2020ok  Directory of FREE Online Books and FREE eBooks

Free eBooks > Biographies & Memoirs > General > Edison: His Life And Inventions

Edison: His Life And Inventions

by Frank Lewis Dyer And Thomas Commerford Martin

Download Book
(Respecting the intellectual property of others is utmost important to us, we make every effort to make sure we only link to legitimate sites, such as those sites owned by authors and publishers. If you have any questions about these links, please contact us.)

link 1
link 2
link 3
link 4
link 5

About Book

Book Description
This is volume one of a two volume set.

At the time of original publication in 1910 the publisher said:

“Here is indeed the real Edison book. No single figure of our time has influenced more intimately our daily lives. Yet the full and authoritative story of Edison’s own life has never been written until now. In this book one may hear and see Edison. One of the authors is his counsel – both practically share Edison’s life. The entire manuscript has been read and revised by Edison himself. This is the personal story of Edison – his birth in Ohio, his boyhood in Michigan, his experience as a newsboy, and his work as a telegraph operator, winning his way upward. Edison’s establishment in Newark, the invention of the phonograph, and his removal to Menlo Park in 1876 lead to one of the most absorbing stories in the history of discovery – the invention of the incandescent lamp. This is told for the first time. We see days and nights spent developing storage batteries, the phonograph industry, application of Portland cement, moving pictures, etc. Not as an abstract genius, but as a man, Edison is made known and his personal human side is set before us.”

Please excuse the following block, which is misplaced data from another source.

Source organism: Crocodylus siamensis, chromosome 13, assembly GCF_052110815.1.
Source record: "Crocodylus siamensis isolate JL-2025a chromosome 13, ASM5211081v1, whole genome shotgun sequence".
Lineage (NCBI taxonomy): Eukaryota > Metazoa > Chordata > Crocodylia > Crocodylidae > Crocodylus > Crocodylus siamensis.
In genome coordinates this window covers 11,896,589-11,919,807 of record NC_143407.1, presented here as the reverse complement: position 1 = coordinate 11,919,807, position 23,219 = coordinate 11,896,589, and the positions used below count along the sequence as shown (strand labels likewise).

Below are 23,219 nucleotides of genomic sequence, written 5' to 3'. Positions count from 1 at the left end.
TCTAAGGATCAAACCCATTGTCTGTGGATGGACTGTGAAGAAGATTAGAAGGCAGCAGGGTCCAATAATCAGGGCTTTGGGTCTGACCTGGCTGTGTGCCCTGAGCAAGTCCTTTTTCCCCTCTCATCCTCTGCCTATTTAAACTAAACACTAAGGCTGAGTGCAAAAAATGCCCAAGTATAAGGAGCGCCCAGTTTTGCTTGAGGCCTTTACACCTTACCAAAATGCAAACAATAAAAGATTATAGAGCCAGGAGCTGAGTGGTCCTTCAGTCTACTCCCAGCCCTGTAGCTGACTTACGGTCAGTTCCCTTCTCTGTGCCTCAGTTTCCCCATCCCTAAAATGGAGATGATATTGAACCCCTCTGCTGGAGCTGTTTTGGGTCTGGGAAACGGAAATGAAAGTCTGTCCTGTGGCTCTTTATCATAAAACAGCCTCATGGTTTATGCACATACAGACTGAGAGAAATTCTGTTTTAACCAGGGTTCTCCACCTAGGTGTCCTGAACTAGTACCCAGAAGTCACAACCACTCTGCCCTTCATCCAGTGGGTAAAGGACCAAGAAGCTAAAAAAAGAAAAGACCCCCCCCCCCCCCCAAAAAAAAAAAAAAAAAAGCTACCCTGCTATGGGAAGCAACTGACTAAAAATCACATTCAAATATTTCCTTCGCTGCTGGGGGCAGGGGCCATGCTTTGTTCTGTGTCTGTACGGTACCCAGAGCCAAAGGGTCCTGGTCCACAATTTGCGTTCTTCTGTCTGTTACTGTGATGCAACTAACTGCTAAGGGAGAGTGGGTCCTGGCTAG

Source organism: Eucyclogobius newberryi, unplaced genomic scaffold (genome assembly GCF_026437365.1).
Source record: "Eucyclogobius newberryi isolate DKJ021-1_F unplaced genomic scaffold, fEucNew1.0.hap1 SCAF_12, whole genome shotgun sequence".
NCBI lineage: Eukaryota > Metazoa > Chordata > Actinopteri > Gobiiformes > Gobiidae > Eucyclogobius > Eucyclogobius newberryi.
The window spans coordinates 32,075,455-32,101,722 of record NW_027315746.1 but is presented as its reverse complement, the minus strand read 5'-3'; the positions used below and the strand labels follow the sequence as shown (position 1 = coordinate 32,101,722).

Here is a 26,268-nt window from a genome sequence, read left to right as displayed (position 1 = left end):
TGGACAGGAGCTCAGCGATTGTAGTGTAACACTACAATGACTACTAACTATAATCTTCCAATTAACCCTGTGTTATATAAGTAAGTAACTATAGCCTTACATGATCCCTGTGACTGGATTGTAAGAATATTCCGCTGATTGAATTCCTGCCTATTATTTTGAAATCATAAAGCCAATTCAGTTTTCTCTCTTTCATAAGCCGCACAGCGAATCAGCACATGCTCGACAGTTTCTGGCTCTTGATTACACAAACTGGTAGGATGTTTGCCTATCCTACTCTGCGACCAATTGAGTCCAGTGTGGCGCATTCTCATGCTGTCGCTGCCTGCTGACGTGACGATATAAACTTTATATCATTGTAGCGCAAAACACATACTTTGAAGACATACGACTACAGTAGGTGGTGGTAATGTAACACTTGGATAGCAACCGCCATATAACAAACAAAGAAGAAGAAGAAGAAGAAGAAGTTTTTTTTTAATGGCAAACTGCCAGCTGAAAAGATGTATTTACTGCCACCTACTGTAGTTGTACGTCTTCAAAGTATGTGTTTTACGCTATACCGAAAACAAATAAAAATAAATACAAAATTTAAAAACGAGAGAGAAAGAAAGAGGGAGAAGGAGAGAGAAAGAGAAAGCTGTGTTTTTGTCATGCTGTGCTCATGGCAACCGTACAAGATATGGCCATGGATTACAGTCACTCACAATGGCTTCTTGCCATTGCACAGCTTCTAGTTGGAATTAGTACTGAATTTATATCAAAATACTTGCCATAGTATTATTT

Includes many portraits and illustrations.

Download Description
American youths to-day are given, if of a mechanical turn of mind, to amateur telegraphy or telephony, but seldom, if ever, have to make any part of the system constructed. In Edison's boyish days it was quite different, and telegraphic supplies were hard to obtain. But he and his "chum" had a line between their homes, built of common stove-pipe wire. The insulators were bottles set on nails driven into trees and short poles.



PLEASE READ: All comments must be approved before appearing in the thread; time and space constraints prevent all comments from appearing. We will only approve comments that are directly related to the article, use appropriate language and are not attacking the comments of others.

Message (please, no HTML tags. Web addresses will be hyperlinked):

Related Free eBooks

Related Tags

DIGG This story   Save To Google   Save To Windows Live   Save To Del.icio.us   diigo it   Save To blinklist
Save To Furl   Save To Yahoo! My Web 2.0   Save To Blogmarks   Save To Shadows   Save To stumbleupon   Save To Reddit